What’s Sacred? How Does It Become Sacred?
I went to school to study to be a Rabbi–which was a trippy experience. I kind of recommend it for some people, if you’re interested.
I had a professor who asked an interesting question about the Old Testament, which we call the Torah. Namely, the five books of Moses–or a piece of the Old Testament. And he said, “Is this book sacred?”
I’m not Orthodox, you know? So I’m not an incredibly traditional Jew. As you can see, I’m not wearing the kippah or stuff like that. It was an interesting question for a non-fundamentalist, non-traditionalist Jew to say, “Is this book sacred?”
Very tough question to answer.
What Makes Something Sacred?
And if it’s sacred, why? I could ask a different question: What is sacred in your life? Here we go…A family.
And anything else that’s sacred in your life? And what makes it sacred? What gives something the kind of authority that it transcends what we would call the ordinary to the level of sacred?
Wow. And I would say there is a lot that’s sacred.
The place that I start with people who have a hard time with that notion–like the metaphysical notion of the sacred, is ancestors.
If we study anthropology and go back historically to look at tribal peoples long before organized religion–before Judaism, Christianity, and Hinduism. I think about most of those older shamanic tribal traditions or ancestor traditions. Even in Judaism when we pray, we pray to our ancestors, Abraham, Isaac, Jacob, Sarah, Rebecca, Rachel, Leah, etc. Those are our ancestors.
There’s something about our ancestors–those who have passed–that’s sacred. It’s just somebody who’s an atheist and is wrestling with entering into spiritual domains…that’s an interesting conversation.
Atheism, Sacred Meaning, and Cemeteries
How would you feel about pissing on a grave?
Are you desecrating something? What if nobody ever knew about it? Like nobody saw you do it. You peed on a grave. Well, if there’s no metaphysical reality, nothing sacred, who cares? The person’s dead. Why wouldn’t you pee on the grave?
If there was some good incentive on the other side, if I’m peeing on the grave, I would want to pee on the grave. Because we have a sense that it’s a taboo or something about desecrating the dead.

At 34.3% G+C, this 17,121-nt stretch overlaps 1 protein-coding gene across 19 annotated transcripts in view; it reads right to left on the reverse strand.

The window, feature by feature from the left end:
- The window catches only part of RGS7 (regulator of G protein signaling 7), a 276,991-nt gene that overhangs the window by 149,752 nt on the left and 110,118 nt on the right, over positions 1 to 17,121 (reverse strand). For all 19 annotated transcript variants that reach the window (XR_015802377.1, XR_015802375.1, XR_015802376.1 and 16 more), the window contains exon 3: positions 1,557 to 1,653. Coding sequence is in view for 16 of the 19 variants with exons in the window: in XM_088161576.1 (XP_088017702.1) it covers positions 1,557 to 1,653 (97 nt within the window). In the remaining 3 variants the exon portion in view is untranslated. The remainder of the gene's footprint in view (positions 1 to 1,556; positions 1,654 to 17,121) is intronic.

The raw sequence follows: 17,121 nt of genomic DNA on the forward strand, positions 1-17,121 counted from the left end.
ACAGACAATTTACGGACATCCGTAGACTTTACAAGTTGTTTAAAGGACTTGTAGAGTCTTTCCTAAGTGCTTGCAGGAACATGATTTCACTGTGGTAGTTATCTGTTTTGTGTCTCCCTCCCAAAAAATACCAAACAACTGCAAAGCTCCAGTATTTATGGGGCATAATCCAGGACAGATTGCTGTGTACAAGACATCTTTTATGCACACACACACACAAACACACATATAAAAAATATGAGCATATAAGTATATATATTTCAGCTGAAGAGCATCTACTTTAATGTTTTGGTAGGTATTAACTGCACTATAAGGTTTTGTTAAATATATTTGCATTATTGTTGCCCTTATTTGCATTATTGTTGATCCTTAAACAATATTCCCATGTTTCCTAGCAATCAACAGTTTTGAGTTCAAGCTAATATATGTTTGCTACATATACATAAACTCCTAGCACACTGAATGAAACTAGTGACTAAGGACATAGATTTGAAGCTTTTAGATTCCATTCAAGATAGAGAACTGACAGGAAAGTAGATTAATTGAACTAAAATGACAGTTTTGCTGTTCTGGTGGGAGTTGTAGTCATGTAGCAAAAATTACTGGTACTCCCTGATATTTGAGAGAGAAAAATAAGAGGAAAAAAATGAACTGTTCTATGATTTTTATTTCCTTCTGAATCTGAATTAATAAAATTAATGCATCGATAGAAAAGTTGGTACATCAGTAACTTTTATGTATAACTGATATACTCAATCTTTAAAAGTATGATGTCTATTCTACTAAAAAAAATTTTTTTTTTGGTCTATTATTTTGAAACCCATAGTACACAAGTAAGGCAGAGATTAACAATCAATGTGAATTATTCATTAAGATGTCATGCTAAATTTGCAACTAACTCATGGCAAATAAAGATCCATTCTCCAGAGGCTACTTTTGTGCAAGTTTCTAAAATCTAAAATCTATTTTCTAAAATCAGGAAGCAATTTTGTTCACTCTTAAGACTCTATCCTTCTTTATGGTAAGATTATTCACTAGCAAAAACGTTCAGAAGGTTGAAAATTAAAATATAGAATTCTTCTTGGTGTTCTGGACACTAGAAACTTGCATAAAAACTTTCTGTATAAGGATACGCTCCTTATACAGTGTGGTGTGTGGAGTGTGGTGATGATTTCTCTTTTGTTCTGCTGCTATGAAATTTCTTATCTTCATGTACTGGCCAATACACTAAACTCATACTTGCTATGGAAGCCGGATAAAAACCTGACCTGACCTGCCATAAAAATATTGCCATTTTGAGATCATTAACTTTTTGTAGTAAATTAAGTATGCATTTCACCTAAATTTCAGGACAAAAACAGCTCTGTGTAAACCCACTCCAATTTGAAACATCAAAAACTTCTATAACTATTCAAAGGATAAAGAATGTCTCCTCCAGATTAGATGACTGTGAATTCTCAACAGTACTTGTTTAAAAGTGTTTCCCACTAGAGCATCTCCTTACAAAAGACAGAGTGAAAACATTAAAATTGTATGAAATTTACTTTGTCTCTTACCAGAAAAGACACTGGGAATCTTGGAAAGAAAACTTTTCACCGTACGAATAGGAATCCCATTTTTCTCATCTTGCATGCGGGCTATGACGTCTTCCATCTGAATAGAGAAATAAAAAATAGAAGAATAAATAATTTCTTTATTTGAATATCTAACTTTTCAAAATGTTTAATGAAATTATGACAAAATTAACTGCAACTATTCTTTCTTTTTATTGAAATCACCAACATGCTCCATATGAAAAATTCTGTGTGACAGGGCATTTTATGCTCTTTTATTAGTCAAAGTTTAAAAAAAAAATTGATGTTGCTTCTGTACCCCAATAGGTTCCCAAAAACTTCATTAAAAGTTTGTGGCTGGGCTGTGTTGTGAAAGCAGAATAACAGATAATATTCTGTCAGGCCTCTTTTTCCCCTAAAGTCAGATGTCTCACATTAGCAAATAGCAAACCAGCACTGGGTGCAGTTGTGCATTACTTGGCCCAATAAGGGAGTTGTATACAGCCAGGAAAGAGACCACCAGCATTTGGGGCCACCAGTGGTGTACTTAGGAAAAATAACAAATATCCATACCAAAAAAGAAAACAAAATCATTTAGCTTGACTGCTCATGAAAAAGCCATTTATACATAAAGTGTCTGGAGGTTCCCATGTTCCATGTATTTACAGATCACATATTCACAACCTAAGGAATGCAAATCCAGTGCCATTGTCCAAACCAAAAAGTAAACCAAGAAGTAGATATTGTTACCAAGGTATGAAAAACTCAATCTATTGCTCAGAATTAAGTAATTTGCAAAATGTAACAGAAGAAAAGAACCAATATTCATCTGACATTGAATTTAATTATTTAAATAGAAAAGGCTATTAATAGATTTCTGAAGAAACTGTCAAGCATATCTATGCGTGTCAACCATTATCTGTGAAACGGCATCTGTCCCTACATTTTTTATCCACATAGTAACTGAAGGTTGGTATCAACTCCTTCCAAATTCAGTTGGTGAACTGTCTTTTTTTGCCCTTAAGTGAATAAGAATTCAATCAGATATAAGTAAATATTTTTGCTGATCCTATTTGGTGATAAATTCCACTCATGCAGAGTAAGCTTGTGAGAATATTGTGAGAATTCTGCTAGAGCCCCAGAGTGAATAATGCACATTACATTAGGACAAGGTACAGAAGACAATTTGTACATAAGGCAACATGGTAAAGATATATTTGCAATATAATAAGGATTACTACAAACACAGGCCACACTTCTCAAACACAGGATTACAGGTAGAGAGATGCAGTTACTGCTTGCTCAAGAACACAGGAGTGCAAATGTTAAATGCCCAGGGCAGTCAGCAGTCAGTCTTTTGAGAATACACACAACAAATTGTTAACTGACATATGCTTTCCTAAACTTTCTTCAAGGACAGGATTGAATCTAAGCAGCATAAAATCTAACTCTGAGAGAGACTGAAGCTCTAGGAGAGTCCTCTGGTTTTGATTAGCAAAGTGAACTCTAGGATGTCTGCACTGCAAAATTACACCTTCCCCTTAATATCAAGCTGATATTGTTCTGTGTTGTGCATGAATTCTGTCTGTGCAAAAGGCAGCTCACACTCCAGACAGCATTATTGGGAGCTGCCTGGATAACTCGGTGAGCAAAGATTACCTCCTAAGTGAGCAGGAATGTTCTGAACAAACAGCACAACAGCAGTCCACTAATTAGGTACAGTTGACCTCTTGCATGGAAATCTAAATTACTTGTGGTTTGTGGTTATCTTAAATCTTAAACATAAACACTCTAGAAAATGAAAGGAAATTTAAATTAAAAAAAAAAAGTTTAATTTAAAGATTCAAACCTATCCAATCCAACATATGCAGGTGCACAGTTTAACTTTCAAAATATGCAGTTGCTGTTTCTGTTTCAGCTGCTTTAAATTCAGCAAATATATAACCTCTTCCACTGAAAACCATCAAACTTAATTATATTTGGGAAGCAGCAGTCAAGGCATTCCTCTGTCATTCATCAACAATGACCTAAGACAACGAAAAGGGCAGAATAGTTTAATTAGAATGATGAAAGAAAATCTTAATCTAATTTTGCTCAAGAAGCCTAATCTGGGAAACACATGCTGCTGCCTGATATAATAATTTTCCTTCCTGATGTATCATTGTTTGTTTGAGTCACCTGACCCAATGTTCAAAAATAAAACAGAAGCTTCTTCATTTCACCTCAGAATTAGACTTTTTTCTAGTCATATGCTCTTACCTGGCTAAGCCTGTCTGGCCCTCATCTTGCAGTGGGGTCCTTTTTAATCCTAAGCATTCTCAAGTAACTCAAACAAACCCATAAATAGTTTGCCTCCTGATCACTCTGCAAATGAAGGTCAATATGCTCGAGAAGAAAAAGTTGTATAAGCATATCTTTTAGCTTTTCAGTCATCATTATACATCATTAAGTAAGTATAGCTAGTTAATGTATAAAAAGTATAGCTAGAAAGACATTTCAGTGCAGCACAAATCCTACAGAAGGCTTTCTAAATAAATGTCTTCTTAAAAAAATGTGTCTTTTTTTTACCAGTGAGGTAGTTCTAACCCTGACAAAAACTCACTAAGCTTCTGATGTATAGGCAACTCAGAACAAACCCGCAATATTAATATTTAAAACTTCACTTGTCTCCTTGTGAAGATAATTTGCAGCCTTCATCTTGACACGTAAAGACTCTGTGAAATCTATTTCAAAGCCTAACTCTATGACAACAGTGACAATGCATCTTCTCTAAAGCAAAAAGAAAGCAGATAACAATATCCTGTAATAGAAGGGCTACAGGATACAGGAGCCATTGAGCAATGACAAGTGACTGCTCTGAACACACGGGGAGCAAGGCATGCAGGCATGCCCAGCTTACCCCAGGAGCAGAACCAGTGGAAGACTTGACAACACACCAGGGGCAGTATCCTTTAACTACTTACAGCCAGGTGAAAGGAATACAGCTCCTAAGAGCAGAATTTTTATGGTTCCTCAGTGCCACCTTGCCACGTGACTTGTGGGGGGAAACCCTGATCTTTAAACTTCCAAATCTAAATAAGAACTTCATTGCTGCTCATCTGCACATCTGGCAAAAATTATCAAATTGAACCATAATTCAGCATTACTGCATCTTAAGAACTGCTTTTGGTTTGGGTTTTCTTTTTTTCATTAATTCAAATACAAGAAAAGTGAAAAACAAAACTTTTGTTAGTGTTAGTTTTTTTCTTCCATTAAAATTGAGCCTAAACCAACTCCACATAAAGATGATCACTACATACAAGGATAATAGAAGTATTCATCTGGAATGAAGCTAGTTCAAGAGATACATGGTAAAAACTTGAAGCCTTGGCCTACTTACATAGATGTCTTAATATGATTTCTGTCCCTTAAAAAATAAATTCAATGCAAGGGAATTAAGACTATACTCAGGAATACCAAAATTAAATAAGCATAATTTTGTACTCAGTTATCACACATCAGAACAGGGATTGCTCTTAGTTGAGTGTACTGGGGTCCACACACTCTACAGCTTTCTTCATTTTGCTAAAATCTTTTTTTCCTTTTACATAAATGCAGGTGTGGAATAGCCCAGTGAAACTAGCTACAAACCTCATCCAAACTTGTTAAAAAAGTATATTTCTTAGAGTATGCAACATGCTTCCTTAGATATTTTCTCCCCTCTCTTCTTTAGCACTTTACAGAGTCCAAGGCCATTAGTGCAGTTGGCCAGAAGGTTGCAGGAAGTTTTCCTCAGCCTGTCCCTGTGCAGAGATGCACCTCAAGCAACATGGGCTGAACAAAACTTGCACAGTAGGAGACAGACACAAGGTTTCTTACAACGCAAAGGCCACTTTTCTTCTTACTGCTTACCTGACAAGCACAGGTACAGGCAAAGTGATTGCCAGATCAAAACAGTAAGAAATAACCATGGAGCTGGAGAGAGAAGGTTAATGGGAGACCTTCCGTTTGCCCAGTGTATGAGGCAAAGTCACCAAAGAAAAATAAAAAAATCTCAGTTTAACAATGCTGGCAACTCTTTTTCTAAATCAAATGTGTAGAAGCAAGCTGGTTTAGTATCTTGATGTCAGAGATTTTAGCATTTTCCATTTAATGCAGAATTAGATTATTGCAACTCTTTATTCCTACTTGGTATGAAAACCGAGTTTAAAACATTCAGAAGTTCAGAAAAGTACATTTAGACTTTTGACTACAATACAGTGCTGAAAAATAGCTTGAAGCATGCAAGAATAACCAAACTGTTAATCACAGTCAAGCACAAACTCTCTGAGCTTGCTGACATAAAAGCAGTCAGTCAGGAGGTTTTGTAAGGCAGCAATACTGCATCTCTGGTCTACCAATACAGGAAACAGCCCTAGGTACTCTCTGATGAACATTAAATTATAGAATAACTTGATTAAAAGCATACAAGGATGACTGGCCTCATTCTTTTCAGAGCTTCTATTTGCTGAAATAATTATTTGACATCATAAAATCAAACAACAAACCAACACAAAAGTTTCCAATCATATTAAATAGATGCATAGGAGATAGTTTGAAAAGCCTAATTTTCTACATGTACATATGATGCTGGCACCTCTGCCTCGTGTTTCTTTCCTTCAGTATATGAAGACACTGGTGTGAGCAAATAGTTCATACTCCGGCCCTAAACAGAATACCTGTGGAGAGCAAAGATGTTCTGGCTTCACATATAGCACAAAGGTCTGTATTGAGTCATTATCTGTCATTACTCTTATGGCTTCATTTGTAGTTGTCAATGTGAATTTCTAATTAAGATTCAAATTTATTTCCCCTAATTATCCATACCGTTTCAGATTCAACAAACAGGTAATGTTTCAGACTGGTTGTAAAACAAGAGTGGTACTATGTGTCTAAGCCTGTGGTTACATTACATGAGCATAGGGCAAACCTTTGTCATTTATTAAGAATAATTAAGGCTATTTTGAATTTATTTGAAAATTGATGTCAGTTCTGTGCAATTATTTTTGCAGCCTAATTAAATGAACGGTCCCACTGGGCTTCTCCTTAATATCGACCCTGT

Well, why is that? They’re dead, who cares? You know you’re an atheist. They’re fucking worms and fertilizer. Who gives a shit?
But for most people still, there’s something there. It’s a boundary they don’t want to cross. They say, “Well, there’s actually something about that, that’s wrong.”
I’m like, in a relative way? Just like wrong for some people, or is it wrong for everybody? And you know people…push them hard enough and they are thinking and honest enough, there is something there that feels like it should not be violated.
Identifying the Sacred During Modern Times
And for me, that is so important, especially in these times. We live in this hypermodernity with hyper-information and hyper-reality. You know, these slogan-y terms.
But if my kids aren’t in touch with the fact that there are elements of life that are sacred and in fact, if my kids aren’t in touch with the fact that they are sacred–their being and their soul is sacred–I have a big problem with that.
The recognition of the sacred as part and parcel of the spiritual tradition that’s been handed down to us as a fundamental creates the kind of boundaries that allow a society to not only thrive, but probably just exist at all, is crucial.
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